They Cloned Tyrone review: A hilarious, introspective buddy “cop” adventure

Kayla Harrington
Teyonah Parris, Jamie Foxx, and John Boyega in They Cloned Tyrone

They Cloned Tyrone, Netflix’s newest sci-fi movie, is finally here and ready to shake up the platform with its hilarious, satire style.

At long last, Netflix has finally released They Clone Tyrone, a hilarious sci-fi satire film that explores different genres like thrillers and ’70s Blaxploitation comedies.

The movie stars John Boyega, Teyonah Parris, and Jamie Foxx as a drug dealer, sex worker, and pimp – respectively – as they band together to save their neighborhood from a government conspiracy.

While there wasn’t a lot of buzz leading up to the premiere, it still delivered an incredibly unique story that gives insight to life as a Black person in America and the lengths one would go to save their home. Warning: major spoilers for They Cloned Tyrone ahead!

The Black experience is told in a brand new way

When it comes to Black-centered stories, they’re usually told in one of two ways: through a slavery movie or a drug-focused movie. It’s incredibly rare to see Black actors and their experiences told in other genres such as westerns or rom-coms.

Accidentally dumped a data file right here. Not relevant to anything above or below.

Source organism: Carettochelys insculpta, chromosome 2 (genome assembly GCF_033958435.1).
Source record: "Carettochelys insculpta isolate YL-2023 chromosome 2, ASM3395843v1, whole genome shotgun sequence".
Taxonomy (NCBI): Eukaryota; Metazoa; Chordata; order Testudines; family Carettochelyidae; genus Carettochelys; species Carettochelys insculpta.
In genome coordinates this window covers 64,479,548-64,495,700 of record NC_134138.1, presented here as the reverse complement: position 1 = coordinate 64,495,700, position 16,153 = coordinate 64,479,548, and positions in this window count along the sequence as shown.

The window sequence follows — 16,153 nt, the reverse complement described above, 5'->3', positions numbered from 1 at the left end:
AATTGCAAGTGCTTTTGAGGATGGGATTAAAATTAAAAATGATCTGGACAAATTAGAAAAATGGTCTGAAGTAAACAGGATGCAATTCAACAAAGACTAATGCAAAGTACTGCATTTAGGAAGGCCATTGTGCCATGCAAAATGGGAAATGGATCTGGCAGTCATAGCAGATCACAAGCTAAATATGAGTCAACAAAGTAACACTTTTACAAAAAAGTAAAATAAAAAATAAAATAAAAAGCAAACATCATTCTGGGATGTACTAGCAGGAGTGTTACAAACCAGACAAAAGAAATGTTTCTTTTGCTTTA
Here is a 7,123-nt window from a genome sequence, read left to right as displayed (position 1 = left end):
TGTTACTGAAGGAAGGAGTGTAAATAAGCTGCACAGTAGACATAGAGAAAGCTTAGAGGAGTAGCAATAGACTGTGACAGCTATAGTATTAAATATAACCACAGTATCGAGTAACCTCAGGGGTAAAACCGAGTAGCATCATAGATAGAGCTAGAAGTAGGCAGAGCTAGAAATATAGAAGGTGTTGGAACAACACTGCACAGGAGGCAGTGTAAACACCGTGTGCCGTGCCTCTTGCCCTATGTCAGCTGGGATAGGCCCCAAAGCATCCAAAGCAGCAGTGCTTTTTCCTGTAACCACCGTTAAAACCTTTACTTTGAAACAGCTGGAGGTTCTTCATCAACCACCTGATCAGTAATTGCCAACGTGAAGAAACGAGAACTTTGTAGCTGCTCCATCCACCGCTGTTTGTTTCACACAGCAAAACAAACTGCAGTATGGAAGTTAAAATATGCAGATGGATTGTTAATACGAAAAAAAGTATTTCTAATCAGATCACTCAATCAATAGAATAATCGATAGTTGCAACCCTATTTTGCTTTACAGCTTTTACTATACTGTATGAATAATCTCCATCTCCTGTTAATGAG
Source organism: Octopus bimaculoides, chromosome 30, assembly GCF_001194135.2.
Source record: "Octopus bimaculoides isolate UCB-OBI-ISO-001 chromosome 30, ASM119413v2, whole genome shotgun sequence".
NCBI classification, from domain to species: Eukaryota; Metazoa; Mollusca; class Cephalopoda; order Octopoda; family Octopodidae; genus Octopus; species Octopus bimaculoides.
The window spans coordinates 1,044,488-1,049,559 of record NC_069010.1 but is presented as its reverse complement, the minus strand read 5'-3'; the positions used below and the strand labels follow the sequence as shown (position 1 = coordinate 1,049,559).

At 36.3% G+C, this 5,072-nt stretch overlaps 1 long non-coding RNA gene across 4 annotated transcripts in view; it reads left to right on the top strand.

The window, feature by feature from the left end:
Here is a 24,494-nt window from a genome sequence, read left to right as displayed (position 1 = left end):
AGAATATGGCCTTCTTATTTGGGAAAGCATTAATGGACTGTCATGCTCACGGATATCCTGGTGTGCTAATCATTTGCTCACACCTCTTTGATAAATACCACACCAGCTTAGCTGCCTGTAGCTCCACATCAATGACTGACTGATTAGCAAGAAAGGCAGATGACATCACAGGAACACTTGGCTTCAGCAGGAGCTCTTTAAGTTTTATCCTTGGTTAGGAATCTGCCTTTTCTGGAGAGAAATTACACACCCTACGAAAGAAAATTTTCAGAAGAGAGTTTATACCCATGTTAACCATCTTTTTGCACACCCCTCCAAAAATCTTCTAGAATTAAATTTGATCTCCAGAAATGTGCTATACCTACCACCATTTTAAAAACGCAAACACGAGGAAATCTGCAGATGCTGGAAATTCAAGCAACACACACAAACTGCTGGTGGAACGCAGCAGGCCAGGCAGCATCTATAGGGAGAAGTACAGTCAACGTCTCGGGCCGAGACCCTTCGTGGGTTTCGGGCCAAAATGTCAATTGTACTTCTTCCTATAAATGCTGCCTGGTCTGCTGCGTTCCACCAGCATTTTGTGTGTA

But They Cloned Tyrone breaks this mold as it leans into the missing gaps in the market and showcases what it’s like to be Black in a sci-fi movie. In a very Jordan Peele-esque manner, They Cloned Tyrone asks its Black audience how they would handle other worldly situations when, stereotypically, we’re told to run from any sketchy situations.

Seeing Black stories told in a new way without compromising on the characters’ personalities is incredibly important, as not every Black person comes from the same background, and therefore the media we consume shouldn’t just reflect one story.

Hiding the truth in plain sight

One of the best aspects of They Cloned Tyrone is, if you’re really paying attention, you can start to pick up on what’s going on in the neighborhood. The movie does an excellent job at laying the groundwork for what’s to come without being too obvious about it.

Some of my personal favorite Easter eggs within the film are the TV commercials Fontaine (Boyega) is constantly bombarded with, the music he listens to, and the cryptic sayings of a homeless man he interacts with every day.

John Boyega and Teyonah Parris in They Cloned Tyrone

The commercials seem innocuous at first, as they’re just advertising Black hair care products and a local fried chicken restaurant – all very stereotypical things some Black people would like. But, the advertisements seem too flamboyant and creepy to be taken seriously. And that’s because the ads were used to get the Black residents to use these products as they were laced with experimental drugs.